It’s 5:30pm and you’re still at work going through the last batch of emails. You’re feeling a bit overwhelmed after a long day—you want to get home to dinner—when you see an e-mail from a co-worker that looks important. It has your name in it, the graphics look authentic and the wording sounds legit. You click a link to view a document but immediately notice something is amiss. Instead of going to mnocorp.com, you’ve arrived at mmocorp.com. And just like that, you have encountered a DNS exploit.

You’ve been tricked into clicking a link to a site that is now downloading malware onto your computer and into the company’s network. This could result in anything from a data breach to ransomware that spreads across your entire organization. “It’s a tactic that is incredibly easy to fall prey to and the results can be devastating,” says Rick Howard, chief security officer at Palo Alto Networks. 

The term DNS stands for Domain Name System. It’s the underlying address framework that directs traffic across the Internet and delivers users to websites. It transforms obscure codes and symbols—the actual numerical IP address—into an address with a name. 

However, savvy hackers and attackers exploit vulnerabilities in the DNS framework to shut down systems, inject malware and perform other exploits. These methods continue to advance and affect mobile systems as well as conventional web browsers.

DNS attacks can be tricky  

DNS attacks come in a few variations. A common method—a link in an e-mail that has been set up as a phishing or spear-phishing attack—relies on a slightly misspelled name or other visual deception to steer a user to a website that inserts malware into a computer.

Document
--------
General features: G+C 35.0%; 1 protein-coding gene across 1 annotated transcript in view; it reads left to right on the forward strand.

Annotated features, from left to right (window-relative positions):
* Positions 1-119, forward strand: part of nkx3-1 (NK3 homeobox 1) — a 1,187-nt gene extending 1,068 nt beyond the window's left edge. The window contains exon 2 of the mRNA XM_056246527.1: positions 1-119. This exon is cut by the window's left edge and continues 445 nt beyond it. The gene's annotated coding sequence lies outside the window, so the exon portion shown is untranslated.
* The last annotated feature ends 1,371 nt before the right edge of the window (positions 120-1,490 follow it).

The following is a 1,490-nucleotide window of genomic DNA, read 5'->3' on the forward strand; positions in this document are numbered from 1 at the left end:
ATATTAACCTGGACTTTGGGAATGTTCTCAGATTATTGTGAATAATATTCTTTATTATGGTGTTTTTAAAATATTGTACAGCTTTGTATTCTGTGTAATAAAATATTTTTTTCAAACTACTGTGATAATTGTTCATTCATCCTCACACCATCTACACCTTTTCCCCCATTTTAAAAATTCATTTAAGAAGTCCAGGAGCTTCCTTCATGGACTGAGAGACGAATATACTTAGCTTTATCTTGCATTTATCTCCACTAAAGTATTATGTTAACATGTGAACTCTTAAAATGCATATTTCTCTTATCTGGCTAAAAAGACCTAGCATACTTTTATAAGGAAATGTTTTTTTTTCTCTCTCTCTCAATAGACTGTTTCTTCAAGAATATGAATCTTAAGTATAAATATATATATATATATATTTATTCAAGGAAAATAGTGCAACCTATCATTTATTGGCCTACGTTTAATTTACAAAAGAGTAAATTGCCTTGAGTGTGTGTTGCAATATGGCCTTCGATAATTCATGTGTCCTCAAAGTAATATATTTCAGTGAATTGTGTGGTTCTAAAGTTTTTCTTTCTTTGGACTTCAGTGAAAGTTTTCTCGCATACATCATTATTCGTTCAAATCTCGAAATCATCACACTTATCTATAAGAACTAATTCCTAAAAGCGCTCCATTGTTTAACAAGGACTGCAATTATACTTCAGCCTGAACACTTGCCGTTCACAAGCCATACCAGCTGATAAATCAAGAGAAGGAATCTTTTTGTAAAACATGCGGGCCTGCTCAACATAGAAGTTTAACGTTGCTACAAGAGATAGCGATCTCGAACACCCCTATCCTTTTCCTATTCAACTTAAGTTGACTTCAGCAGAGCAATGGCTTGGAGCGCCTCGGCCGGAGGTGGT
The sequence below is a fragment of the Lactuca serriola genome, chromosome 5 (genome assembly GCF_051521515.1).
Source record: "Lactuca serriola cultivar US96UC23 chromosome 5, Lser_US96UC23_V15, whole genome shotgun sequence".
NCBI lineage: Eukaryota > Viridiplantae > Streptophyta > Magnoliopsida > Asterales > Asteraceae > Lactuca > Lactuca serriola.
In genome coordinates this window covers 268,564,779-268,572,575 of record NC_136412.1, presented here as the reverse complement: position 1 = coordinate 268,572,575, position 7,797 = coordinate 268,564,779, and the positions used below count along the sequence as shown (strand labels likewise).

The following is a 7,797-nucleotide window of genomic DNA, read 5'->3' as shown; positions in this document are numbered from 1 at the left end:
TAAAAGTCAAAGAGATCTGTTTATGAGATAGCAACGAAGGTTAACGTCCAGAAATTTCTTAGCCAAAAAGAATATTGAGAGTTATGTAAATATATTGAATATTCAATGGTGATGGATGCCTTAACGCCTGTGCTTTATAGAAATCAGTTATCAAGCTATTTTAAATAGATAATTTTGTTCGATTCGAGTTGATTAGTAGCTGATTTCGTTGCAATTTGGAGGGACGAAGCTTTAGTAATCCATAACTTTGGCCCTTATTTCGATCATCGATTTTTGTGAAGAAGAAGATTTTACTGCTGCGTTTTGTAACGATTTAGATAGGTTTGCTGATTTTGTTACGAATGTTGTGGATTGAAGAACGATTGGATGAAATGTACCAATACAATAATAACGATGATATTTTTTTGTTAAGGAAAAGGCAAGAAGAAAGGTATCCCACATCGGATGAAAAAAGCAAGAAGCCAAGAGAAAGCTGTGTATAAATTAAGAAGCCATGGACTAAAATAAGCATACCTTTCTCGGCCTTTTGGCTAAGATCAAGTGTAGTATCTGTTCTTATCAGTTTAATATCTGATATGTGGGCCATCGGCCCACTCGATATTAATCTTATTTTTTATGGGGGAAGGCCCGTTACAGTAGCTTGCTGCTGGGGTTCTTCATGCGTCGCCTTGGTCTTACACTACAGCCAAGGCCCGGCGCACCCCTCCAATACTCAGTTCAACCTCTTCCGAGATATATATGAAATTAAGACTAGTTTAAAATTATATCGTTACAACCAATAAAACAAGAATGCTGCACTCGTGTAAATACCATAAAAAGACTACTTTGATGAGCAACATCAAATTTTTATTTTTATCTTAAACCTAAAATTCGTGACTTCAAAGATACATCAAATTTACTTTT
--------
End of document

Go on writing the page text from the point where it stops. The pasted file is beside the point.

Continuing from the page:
Other DNS exploits rely on human error. “An attacker will often create websites that have very similar DNS names to a legitimate site and then rely on people making a typo when entering a URL into the browser,” says Paul Hill, a senior consultant at SystemExperts, an independent security consulting firm. Some refer to this method as “typosquatting.”

Cyberthieves also trick DNS registrars into changing records to redirect traffic to an IP address they control. Although many of these domains become known quickly—and are either shut down or blacklisted—some manage to get through. “This may result in users accessing a ‘trusted site’ that is under control of an untrusted party,” Hill points out. 

In addition, Howard says that activists and hacktivists launch attacks on sites and attempt to take them down by flooding them with illegitimate traffic. Nation states might also enter the picture. This type of DNS amplification attack strengthens the force of a distributed denial of service (DDoS) attack.  

Addressing DNS security risk

Regardless of the specific approach in DNS attacks, organizations can take basic steps to protect their assets. First, it’s critical to use a DNS cybersecurity solution that addresses known offenders and blacklists them. This is a highly effective way to block phishing and spear-phishing attacks.